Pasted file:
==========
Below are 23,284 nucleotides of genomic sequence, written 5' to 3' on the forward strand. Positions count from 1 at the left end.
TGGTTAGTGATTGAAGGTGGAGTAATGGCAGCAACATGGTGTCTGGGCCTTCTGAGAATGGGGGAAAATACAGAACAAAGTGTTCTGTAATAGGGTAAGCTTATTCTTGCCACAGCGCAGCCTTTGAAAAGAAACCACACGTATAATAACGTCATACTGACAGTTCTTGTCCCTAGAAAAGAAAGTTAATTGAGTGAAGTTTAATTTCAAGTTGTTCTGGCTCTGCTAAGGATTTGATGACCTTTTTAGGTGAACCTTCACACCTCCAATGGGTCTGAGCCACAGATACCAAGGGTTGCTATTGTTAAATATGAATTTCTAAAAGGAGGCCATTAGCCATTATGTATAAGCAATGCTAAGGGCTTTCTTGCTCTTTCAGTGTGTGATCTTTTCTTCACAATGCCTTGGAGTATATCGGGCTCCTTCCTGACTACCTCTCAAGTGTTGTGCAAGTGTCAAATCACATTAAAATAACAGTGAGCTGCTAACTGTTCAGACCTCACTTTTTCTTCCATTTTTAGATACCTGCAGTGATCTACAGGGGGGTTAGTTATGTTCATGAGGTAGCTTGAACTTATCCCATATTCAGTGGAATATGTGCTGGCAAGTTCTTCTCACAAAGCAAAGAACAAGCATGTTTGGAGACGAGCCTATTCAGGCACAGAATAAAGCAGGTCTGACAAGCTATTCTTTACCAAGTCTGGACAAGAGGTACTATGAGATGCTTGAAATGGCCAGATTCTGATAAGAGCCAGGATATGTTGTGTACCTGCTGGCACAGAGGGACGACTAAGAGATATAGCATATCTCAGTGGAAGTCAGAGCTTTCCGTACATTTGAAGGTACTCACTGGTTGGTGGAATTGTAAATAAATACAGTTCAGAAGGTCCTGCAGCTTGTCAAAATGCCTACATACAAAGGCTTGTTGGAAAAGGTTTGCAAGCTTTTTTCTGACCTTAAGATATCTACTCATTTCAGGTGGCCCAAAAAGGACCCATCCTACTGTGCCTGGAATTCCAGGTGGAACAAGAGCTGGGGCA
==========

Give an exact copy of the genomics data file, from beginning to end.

Below are 23,284 nucleotides of genomic sequence, written 5' to 3' on the forward strand. Positions count from 1 at the left end.
TGGTTAGTGATTGAAGGTGGAGTAATGGCAGCAACATGGTGTCTGGGCCTTCTGAGAATGGGGGAAAATACAGAACAAAGTGTTCTGTAATAGGGTAAGCTTATTCTTGCCACAGCGCAGCCTTTGAAAAGAAACCACACGTATAATAACGTCATACTGACAGTTCTTGTCCCTAGAAAAGAAAGTTAATTGAGTGAAGTTTAATTTCAAGTTGTTCTGGCTCTGCTAAGGATTTGATGACCTTTTTAGGTGAACCTTCACACCTCCAATGGGTCTGAGCCACAGATACCAAGGGTTGCTATTGTTAAATATGAATTTCTAAAAGGAGGCCATTAGCCATTATGTATAAGCAATGCTAAGGGCTTTCTTGCTCTTTCAGTGTGTGATCTTTTCTTCACAATGCCTTGGAGTATATCGGGCTCCTTCCTGACTACCTCTCAAGTGTTGTGCAAGTGTCAAATCACATTAAAATAACAGTGAGCTGCTAACTGTTCAGACCTCACTTTTTCTTCCATTTTTAGATACCTGCAGTGATCTACAGGGGGGTTAGTTATGTTCATGAGGTAGCTTGAACTTATCCCATATTCAGTGGAATATGTGCTGGCAAGTTCTTCTCACAAAGCAAAGAACAAGCATGTTTGGAGACGAGCCTATTCAGGCACAGAATAAAGCAGGTCTGACAAGCTATTCTTTACCAAGTCTGGACAAGAGGTACTATGAGATGCTTGAAATGGCCAGATTCTGATAAGAGCCAGGATATGTTGTGTACCTGCTGGCACAGAGGGACGACTAAGAGATATAGCATATCTCAGTGGAAGTCAGAGCTTTCCGTACATTTGAAGGTACTCACTGGTTGGTGGAATTGTAAATAAATACAGTTCAGAAGGTCCTGCAGCTTGTCAAAATGCCTACATACAAAGGCTTGTTGGAAAAGGTTTGCAAGCTTTTTTCTGACCTTAAGATATCTACTCATTTCAGGTGGCCCAAAAAGGACCCATCCTACTGTGCCTGGAATTCCAGGTGGAACAAGAGCTGGGGCA